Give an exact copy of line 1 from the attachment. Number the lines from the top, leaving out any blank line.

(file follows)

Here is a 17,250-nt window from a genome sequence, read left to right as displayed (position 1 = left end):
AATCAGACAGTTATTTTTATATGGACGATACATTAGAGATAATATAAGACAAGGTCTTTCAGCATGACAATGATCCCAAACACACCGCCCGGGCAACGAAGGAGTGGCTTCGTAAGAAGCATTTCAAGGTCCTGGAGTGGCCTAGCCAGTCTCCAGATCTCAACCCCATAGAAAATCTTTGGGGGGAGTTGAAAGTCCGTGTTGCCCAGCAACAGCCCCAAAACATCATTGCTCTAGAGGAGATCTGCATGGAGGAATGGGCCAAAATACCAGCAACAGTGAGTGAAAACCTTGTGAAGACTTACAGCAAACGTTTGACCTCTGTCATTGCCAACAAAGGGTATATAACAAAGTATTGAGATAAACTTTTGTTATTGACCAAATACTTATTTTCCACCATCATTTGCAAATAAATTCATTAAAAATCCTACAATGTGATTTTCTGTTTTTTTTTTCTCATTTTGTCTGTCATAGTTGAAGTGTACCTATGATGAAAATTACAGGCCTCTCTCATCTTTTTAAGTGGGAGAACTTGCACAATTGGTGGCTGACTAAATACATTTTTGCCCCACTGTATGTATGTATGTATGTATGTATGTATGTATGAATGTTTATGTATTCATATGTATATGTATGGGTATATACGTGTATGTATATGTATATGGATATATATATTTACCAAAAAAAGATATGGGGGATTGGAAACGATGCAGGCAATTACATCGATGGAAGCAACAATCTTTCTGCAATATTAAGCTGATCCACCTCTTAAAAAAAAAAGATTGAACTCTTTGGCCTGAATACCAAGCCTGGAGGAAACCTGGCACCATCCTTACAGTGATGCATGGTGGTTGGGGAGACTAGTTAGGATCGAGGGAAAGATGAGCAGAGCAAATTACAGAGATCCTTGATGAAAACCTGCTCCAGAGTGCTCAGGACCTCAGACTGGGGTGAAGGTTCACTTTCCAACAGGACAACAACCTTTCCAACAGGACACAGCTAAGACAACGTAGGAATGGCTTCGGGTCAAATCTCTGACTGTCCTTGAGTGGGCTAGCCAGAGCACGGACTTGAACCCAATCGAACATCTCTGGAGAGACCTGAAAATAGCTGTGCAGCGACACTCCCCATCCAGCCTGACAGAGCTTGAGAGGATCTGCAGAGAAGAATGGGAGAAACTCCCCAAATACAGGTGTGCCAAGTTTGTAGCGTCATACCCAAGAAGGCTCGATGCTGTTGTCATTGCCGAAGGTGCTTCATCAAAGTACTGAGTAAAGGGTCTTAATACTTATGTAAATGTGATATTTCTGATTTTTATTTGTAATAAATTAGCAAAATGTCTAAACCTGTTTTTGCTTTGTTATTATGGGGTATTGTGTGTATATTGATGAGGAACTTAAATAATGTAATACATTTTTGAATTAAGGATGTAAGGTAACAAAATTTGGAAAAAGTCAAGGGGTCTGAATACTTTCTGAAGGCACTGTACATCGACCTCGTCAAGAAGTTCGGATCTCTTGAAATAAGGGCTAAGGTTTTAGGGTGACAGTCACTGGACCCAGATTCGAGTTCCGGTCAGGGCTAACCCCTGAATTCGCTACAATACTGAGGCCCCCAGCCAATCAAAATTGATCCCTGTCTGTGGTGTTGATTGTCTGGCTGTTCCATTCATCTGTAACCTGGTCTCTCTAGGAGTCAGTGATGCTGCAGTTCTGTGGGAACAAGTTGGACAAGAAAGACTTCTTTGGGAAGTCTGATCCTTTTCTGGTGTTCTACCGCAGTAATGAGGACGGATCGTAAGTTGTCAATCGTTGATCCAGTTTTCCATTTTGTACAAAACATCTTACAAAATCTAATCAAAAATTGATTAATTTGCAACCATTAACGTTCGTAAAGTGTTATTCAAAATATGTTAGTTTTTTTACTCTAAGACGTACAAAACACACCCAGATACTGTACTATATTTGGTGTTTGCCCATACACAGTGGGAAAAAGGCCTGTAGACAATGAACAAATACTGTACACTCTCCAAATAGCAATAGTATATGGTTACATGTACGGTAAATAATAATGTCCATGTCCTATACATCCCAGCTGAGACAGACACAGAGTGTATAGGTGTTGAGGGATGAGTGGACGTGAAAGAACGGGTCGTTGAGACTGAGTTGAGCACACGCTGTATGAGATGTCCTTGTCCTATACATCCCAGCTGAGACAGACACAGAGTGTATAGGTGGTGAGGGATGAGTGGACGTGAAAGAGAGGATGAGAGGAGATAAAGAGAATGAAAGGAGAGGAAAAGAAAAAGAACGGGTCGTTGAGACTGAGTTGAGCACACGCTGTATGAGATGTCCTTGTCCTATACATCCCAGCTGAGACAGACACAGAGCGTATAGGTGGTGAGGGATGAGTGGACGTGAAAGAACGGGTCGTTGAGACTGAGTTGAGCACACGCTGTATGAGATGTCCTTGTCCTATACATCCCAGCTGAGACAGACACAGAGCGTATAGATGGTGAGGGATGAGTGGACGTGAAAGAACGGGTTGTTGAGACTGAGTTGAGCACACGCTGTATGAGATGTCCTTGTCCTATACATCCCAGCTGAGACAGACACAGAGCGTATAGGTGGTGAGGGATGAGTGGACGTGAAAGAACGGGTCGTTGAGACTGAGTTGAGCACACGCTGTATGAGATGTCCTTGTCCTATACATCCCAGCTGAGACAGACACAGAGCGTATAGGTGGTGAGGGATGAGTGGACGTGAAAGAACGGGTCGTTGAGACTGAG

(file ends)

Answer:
Here is a 17,250-nt window from a genome sequence, read left to right as displayed (position 1 = left end):